Boy Scouts of America
What is it about the postal service that stirs such passion? Direct mail is an essential channel for many marketers. Perhaps though, too, it brings up some of the fond memories Chet Dalzell, a Target Marketing blogger, recalls for readers. "In Ogallala, NE, we actually had a 'city style' single-residence black mailbox with a top lid and two parallel curling hooks underneath for [fliers] and my Boys Life magazine (my first piece of regular mail, that I can recall), attached to the house by the front door," he writes in "The Mailboxes of My Memory."
In my life, I've had a lot of mailboxes. My current box (New York, N.Y.) is part of an apartment building cluster box—and one that proudly holds about four to five days' worth of mail, including magazines and catalogs. I can run off for a day or two and the incoming mail safely, securely collects there without my having to fill out a "hold mail" card at the local Murray Hill post office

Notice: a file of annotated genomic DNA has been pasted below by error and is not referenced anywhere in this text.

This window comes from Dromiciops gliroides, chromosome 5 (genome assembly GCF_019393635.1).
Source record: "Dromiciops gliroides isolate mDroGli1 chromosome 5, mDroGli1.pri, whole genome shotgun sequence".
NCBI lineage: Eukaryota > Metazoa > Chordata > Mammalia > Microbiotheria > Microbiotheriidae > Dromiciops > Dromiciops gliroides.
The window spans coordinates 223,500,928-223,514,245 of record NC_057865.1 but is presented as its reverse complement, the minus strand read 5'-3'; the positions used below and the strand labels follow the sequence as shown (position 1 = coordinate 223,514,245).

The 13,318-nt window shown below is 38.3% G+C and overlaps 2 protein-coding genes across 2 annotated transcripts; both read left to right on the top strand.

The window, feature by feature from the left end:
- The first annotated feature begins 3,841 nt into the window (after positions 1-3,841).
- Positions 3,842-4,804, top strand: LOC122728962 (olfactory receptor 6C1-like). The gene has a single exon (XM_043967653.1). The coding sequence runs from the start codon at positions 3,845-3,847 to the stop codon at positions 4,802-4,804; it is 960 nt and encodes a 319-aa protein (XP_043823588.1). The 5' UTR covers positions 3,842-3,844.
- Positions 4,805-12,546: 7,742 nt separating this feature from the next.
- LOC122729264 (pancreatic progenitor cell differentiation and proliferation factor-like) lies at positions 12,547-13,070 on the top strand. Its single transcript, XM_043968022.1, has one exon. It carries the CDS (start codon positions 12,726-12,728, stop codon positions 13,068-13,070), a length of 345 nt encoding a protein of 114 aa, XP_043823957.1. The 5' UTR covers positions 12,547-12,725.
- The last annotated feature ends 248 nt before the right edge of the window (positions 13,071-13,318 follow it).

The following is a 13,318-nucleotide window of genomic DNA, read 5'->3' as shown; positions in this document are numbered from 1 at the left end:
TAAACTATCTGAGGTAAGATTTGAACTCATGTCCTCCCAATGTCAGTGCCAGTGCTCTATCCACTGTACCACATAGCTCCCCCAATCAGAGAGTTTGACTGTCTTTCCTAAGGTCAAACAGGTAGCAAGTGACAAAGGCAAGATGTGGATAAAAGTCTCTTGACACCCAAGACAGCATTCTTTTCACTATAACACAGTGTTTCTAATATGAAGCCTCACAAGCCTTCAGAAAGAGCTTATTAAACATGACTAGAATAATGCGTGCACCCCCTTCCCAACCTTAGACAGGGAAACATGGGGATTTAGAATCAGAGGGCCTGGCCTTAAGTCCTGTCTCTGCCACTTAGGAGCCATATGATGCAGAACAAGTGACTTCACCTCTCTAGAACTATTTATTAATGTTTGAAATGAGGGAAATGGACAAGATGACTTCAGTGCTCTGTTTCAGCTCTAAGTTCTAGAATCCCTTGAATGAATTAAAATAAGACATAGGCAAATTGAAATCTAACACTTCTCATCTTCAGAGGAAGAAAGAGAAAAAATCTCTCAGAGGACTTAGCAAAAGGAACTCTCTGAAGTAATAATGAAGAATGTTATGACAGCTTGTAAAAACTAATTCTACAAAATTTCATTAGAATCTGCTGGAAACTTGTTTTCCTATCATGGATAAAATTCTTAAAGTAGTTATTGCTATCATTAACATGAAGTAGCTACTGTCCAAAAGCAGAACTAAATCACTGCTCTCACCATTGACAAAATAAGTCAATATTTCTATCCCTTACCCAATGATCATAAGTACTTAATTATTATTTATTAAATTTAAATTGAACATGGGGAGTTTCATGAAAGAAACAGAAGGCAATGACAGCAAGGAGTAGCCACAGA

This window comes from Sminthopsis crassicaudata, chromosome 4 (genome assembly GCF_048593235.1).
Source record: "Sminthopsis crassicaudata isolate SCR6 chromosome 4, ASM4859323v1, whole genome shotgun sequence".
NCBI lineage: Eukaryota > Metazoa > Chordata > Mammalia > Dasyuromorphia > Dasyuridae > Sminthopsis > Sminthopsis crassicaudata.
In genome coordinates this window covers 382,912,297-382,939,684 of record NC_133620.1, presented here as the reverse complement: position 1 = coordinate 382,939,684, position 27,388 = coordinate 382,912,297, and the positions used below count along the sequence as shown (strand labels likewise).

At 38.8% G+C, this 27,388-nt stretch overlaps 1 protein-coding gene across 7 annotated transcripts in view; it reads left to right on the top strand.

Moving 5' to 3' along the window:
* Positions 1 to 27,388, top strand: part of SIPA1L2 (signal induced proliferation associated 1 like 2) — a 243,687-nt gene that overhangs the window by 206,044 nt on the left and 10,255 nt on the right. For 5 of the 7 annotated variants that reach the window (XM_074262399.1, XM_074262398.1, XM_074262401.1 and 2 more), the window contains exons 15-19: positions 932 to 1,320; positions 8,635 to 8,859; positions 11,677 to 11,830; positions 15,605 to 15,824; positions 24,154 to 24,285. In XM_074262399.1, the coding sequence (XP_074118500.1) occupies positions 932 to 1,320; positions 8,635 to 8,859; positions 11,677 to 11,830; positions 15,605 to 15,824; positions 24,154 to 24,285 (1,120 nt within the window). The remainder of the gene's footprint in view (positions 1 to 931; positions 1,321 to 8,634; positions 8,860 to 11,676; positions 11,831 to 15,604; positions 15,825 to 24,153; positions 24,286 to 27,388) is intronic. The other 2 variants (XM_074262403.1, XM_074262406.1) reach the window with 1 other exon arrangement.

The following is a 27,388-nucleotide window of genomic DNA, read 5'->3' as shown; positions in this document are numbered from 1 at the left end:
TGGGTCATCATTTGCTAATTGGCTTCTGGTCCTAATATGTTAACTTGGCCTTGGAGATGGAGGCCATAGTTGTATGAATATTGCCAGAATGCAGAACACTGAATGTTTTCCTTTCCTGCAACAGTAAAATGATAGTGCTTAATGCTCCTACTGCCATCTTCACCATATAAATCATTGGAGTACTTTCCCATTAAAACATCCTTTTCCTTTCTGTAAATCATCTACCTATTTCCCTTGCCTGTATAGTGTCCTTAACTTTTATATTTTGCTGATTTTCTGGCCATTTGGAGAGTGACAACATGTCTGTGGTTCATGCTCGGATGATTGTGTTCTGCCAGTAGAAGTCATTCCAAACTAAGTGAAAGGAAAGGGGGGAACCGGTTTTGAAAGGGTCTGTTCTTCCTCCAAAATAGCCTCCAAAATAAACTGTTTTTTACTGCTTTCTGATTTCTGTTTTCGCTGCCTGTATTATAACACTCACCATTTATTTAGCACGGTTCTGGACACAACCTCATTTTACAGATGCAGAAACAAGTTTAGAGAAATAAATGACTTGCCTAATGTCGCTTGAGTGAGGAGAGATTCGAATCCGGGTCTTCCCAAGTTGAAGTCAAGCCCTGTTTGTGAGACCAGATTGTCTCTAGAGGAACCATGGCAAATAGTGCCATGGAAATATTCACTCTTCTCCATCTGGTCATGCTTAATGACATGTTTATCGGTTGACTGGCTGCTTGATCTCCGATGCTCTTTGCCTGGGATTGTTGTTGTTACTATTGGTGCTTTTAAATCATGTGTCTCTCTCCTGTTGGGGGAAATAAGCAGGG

Amidst the market turbulence in October, a number of mailings stopped offering free reviews of finances and investments. Instead, they are providing services to reassure prospects and help alleviate any financial stress.
By Kate Mason They're extraordinarily wealthy, highly educated, and have a penchant for purchasing high-priced items. Who are they? They're American antique collectors … and possibly a direct marketer's most desired target demographic group. ANTIQUERS' SPENDING HABITS "They're a dream demographic," says Patricia Hoffman, marketing and promotional manager for Arts & Antiques magazine, a publication that boasts a list of nearly 180,000 active subscribers with a median yearly income of $164,000. "These people are passionate about their hobby, and their purchasing percentages continue to rise." Apparently, the country's slumping economy hasn't rained on this group's purchasing parade: "On average, our readers spent $5,990 on